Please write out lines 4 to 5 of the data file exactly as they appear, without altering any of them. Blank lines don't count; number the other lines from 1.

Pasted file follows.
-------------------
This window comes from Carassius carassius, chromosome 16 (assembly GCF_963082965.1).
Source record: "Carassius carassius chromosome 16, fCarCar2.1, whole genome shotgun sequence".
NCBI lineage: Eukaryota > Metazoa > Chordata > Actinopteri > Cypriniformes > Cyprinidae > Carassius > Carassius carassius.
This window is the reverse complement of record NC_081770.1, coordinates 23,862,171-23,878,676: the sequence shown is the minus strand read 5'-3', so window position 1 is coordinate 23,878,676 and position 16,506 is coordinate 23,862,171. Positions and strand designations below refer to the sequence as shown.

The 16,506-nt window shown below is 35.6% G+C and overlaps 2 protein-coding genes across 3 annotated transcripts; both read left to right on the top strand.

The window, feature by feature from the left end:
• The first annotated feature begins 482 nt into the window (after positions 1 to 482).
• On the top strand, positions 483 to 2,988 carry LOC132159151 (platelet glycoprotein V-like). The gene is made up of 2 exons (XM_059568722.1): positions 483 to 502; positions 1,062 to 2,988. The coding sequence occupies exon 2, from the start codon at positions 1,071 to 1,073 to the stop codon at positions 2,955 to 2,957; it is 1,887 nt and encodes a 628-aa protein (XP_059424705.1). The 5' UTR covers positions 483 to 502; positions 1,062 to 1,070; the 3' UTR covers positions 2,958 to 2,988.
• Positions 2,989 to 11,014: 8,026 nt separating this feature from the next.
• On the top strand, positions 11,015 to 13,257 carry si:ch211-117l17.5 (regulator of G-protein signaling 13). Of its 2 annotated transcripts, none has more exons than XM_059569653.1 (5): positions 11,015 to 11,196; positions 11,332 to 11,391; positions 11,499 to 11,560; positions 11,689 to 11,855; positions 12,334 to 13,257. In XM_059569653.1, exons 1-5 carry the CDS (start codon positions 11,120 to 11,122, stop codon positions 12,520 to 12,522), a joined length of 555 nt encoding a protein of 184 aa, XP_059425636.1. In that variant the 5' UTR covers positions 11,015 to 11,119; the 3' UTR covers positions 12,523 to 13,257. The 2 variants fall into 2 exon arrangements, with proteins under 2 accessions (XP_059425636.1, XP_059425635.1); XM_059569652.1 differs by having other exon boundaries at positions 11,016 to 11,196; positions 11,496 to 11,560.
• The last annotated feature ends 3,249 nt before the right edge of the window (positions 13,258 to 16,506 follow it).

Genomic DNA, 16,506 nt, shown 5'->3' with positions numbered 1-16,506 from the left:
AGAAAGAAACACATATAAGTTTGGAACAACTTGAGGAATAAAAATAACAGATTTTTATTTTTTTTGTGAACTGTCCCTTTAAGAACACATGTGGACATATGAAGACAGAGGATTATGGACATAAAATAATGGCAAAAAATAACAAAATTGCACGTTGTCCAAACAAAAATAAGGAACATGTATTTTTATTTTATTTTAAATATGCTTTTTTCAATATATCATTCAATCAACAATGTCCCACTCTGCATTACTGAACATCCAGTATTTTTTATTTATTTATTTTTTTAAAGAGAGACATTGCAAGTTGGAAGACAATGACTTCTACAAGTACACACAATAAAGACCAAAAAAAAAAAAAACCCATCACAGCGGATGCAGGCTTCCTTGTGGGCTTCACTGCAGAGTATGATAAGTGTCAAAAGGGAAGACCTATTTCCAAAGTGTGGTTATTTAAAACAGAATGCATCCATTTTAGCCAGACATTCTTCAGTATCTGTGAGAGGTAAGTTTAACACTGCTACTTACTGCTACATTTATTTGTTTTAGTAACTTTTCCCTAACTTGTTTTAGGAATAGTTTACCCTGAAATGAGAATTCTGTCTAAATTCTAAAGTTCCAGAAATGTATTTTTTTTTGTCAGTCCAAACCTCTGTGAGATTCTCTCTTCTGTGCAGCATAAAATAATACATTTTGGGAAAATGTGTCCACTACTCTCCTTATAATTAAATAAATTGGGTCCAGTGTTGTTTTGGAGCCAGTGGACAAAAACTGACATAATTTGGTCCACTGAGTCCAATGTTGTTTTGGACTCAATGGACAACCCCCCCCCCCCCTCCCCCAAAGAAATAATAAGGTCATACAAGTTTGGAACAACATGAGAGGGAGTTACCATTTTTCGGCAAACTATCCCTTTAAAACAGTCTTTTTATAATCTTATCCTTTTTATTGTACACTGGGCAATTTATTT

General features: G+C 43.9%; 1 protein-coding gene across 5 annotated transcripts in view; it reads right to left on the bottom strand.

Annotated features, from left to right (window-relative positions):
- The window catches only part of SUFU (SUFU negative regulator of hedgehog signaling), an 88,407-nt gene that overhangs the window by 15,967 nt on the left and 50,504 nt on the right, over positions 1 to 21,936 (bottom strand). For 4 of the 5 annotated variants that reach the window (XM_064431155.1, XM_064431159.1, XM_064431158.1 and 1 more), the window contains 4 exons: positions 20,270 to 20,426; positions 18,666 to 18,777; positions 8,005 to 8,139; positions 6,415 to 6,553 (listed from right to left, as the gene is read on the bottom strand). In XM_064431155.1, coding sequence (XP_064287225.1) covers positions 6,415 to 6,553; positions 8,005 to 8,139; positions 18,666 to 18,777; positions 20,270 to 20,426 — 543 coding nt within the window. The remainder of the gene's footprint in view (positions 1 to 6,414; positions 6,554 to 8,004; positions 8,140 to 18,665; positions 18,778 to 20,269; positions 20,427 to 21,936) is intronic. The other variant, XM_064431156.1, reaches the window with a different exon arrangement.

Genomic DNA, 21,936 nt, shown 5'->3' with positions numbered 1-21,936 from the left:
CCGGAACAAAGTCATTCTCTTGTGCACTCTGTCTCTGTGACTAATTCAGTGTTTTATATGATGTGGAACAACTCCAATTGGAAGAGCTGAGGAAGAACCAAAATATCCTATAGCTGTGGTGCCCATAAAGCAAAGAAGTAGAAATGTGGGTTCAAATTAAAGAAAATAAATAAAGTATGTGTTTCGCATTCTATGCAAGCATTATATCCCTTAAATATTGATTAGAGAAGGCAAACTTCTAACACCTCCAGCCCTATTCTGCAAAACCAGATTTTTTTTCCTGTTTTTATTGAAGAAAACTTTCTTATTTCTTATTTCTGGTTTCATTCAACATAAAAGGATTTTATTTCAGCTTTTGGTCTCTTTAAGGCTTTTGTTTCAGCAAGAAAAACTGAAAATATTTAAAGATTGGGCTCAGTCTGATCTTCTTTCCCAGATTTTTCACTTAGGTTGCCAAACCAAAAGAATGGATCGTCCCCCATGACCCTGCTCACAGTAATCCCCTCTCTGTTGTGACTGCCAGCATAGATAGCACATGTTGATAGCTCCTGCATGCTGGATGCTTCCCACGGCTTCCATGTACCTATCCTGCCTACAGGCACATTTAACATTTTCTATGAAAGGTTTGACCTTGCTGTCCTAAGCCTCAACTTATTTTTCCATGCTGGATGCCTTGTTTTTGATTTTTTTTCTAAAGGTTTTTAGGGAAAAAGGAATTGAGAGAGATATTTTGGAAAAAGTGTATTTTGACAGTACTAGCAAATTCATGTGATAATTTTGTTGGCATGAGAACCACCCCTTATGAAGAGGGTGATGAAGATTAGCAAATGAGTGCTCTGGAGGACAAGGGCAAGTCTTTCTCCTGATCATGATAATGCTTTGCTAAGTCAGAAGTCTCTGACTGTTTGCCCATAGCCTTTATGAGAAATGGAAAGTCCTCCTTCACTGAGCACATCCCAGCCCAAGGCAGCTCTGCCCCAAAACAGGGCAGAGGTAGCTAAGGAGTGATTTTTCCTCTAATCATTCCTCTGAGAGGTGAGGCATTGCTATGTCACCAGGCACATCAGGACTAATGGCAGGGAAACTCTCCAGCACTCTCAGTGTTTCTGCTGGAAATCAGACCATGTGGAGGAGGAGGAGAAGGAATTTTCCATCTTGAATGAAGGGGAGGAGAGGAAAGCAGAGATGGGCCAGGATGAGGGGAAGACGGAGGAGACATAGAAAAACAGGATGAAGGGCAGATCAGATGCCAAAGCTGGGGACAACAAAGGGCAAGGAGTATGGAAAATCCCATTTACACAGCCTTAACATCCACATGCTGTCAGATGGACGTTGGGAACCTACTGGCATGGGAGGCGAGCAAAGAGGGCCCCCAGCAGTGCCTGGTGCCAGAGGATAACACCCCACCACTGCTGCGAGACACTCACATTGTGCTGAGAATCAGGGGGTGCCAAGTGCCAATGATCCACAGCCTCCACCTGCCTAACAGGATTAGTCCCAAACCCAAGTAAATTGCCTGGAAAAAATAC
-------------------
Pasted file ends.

This window is the reverse complement of record NC_081770.1, coordinates 23,862,171-23,878,676: the sequence shown is the minus strand read 5'-3', so window position 1 is coordinate 23,878,676 and position 16,506 is coordinate 23,862,171. Positions and strand designations below refer to the sequence as shown.

The 16,506-nt window shown below is 35.6% G+C and overlaps 2 protein-coding genes across 3 annotated transcripts; both read left to right on the top strand.